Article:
Update: Djokovic won.

Photo by asterix611.

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Tuesday’s earthquake that shook the east coast of the United States did more than scare the bejeezus out of people unaccustomed to the earth moving beneath their feet. It provided what I think is a good example of synchrony, a phenomenon widespread in the natural world where individuals act in concert with one another without any explicit command to do so.

The story starts at 1:51 PM when a magnitude 5.8 earthquake struck about 5 miles (8.5 km) south of Mineral, Virginia. That’s a large quake even by the standards of the west coast and nearly unheard of on the east coast. The old, solid rock that underlies large portions of the eastern U.S. relayed the shaking as far away as Illinois and Georgia. So far, little damage has been reported, but there was another cause for concern. Sitting just 7 miles (11.2 km) northeast of Mineral, Virginia, is the North Anna Power Station with its two nuclear reactors.

The plants are owned by Dominion Resources. Traders must have feared another Fukishima was on their hands, because the company’s stock price started to drop precipitously at 1:52 PM, just one minute after the earthquake. The price slid for 23 minutes, losing $1.32 before beginning its recovery. By market close, the stock nearly recovered its losses, but that’s not the real story. The rapidity of the move and the spike in volume—up to 163,000 shares versus the day’s previous high of 64,000—tells me that synchrony was afoot. Knowledge that Dominion’s North Anna Power Station was close to the quake’s epicenter likely spread like wildfire throughout traders’ social networks via instant messages and tweets, leading to the massive selloff. (The nuclear plant lost offsite power and is running on diesel generators as of this writing. No major damage is suspected.)

Brian Uzzi, a professor of management and organizations, Kathleen Hagerty, a professor of finance, and Serguei Saavedra, an associate research professor at Northwestern, detail in their research the uncanny ability of stock traders to synchronize trades based on such a piece of information. No conscious coordination is involved—though traders chat with each other virtually, they do not divulge precisely when they are going to sell. Rather, traders digest messages and tweets from their social network and decide on their own when to move. Trading of Dominion shares mere minutes after the earthquake strikes me as a cool example of what Uzzi, Hagerty, and Saavedra saw in their research. Head over to the Kellogg Insight article to read more.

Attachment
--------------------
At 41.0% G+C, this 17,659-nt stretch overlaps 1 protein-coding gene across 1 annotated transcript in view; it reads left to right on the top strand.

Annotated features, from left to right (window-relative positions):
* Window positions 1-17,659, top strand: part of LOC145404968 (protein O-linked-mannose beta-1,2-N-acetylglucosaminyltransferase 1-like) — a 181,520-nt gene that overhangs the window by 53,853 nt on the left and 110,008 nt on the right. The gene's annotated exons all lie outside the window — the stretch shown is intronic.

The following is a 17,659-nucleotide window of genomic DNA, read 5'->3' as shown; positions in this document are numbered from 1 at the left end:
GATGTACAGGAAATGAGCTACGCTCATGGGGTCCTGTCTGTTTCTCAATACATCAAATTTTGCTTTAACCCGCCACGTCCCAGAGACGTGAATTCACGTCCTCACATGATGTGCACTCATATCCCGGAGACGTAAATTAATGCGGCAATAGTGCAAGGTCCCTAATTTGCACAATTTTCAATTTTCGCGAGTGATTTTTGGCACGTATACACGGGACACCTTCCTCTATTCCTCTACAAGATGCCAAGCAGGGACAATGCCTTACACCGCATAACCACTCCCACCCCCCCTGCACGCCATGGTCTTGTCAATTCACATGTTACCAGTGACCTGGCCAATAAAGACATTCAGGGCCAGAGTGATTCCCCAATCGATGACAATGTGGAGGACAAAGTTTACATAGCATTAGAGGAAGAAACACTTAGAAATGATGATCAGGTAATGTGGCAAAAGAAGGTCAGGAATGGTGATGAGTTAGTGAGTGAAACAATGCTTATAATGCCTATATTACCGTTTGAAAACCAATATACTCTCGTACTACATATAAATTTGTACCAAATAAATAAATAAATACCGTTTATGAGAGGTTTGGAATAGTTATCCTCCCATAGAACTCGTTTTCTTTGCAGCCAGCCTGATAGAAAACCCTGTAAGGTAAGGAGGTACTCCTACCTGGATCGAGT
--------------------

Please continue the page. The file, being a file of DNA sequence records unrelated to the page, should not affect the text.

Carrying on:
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Good news! Chevy has discovered the secret behind the perfect handshake. Bad news! The secret is a nearly unintelligible string of arithmetical mishmash:

perfect handshake

The British division of Chevy (also known as Chevrolet) commissioned a professor at the University of Manchester to come up with the formula. I like to think of his formula as the “model” handshake.

Handshakes are part and parcel to everyday life in many places around the world. Keith Murnighan, a professor of management and organizations, said that’s because “touch is powerful. A handshake is an active movement that invades a person’s personal space in a socially acceptable manner. But it’s still an increase in intimacy, however slight.”

Though the press release trumpets the mathematical model’s ability to pick out a bad handshake’s deficiencies, Murnighan said the best way to improve the experience would be to work on people’s sincerity. “Trying to fake it requires real skill that most people do not have.” Chevy would be better off hiring “people who believe in the product they are selling and who really do like people,” he said.

So what’s a salesperson (or any regular Joe) to do if all they can proffer is a limp noodle? “The key is to be sincere, and have all of your actions follow that feeling,” Murnighan said.

 

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penny auction

I stumbled across an auction site a couple of months ago that implored me to “go bid and win!” an Apple iPad. There were only 12 seconds left in the auction, and the current winning bid was a too-good-to-be-true $10.15. Twenty seconds later, the message refreshed. The price had gone up 30 cents, and three seconds had been added to the clock.

If this were eBay, people would be howling. Instead, it’s Quibids.com, and the apparent contradiction you may have noticed—bidding prolongs the auction—is business as usual. Oh, and those absurdly low prices? You’re likely to pay many times more than that if—and that’s a big if—you win the item.

Feeling cheated already? Welcome to penny auctions.

(more…)